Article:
The Kaldor-Hicks criterion is itself debatable. It is the traditional normative story behind BCA, however, and so it offers one perspective on VSL. The difficulty is that even heterogeneous VSL—a VSL equaling an individual’s marginal rate of substitution between survival probability and income or wealth—is only an approximation to that individual’s willingness to pay for a risk reduction. This approximation becomes poorer as the risk reduction becomes larger.
In a recent paper on COVID-19 policy, I calculated the VSL and willingness to pay for a hypothetical 50-year-old individual with an annual income of $60,000. I assumed this individual faced the United States’ survival curve—that is, the average chance of dying for each year of life—with survival chances in 2020 lowered by one percent to capture the risk of dying from the pandemic with no social distancing policy in effect. Such an individual would have a VSL of $9 million, so that her VSL-based monetary value of a one percent risk reduction is $90,000. Yet her willingness to pay for that reduction is only $47,000.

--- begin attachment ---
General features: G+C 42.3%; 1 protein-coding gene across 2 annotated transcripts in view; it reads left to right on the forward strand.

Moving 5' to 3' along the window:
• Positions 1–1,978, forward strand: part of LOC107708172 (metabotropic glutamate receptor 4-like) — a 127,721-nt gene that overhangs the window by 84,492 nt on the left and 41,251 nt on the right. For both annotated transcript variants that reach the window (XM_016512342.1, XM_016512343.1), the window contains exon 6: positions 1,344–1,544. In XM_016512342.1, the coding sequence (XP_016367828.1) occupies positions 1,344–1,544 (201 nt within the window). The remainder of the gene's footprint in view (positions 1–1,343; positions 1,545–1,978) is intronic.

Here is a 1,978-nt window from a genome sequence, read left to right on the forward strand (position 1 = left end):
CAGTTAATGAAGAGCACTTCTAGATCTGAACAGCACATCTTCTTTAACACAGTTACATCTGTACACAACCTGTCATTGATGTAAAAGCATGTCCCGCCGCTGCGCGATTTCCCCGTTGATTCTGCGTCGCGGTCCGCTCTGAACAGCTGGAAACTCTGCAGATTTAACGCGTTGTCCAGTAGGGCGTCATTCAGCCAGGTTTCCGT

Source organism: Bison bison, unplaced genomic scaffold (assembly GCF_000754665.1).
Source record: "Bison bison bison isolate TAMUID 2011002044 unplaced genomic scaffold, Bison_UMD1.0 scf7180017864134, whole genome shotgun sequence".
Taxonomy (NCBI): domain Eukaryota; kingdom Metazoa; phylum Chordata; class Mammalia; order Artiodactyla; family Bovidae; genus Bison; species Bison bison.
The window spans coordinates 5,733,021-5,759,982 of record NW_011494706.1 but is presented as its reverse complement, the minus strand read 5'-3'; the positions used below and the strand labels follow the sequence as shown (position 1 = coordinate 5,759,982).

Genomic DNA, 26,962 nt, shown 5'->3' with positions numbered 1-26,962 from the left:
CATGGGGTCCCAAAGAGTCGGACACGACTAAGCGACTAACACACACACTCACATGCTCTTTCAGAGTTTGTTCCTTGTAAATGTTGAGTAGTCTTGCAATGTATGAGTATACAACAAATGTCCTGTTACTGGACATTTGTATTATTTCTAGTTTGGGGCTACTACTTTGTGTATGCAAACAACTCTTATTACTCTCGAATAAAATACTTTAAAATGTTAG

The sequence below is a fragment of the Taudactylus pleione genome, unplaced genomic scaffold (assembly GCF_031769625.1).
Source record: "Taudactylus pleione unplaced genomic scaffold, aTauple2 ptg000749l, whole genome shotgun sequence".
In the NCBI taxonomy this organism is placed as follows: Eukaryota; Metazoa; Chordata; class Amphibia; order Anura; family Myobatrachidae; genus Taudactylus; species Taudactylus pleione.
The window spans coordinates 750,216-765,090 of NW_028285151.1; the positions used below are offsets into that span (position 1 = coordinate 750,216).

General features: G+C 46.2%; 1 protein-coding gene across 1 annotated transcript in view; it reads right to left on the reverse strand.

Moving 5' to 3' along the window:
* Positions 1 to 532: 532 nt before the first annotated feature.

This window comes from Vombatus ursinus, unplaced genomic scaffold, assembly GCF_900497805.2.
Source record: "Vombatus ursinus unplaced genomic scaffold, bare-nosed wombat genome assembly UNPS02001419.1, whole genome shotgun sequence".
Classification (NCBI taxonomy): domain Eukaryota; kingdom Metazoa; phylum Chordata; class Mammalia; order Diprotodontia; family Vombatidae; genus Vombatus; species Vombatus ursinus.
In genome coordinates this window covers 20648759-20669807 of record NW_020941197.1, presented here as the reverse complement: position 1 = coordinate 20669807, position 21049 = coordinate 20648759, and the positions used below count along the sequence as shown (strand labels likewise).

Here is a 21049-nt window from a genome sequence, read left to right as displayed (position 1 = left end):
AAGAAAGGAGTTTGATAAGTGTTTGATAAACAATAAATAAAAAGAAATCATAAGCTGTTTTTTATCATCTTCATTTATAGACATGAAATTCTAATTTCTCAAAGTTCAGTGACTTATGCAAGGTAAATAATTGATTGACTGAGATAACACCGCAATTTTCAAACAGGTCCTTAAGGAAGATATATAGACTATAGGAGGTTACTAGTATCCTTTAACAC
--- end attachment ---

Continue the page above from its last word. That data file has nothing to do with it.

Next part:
Population average VSL is generally not a good approximation of an individual’s willingness to pay even for a small risk change. For example, if an individual’s VSL is $5 million, and the population average is $10 million, the individual is willing to pay approximately $50 for a one-in-100,000 risk reduction, and yet his imputed monetary value using the population average is $100.
Does it actually matter for policy purposes that VSL can deviate from willingness to pay?
Yes, it does. In my paper, I also report results from a simulation model based on U.S. data in which a hypothetical population, divided into different age-income cohorts, faces a baseline COVID-19 risk, with older cohorts at greater risk. At the outset of the pandemic, government can choose social distancing policies of various degrees of stringency. The cost of social distancing is lost gross domestic product (GDP)—meaning lower income for individuals—while the benefit is reducing the COVID-19 risk. A one percent reduction in GDP will reduce the COVID-19 risk by a certain amount, a 2 percent reduction by a greater amount, and so forth. I assume that an 80 percent reduction—which means a draconian, protracted lockdown—wholly eliminates the COVID-19 risk.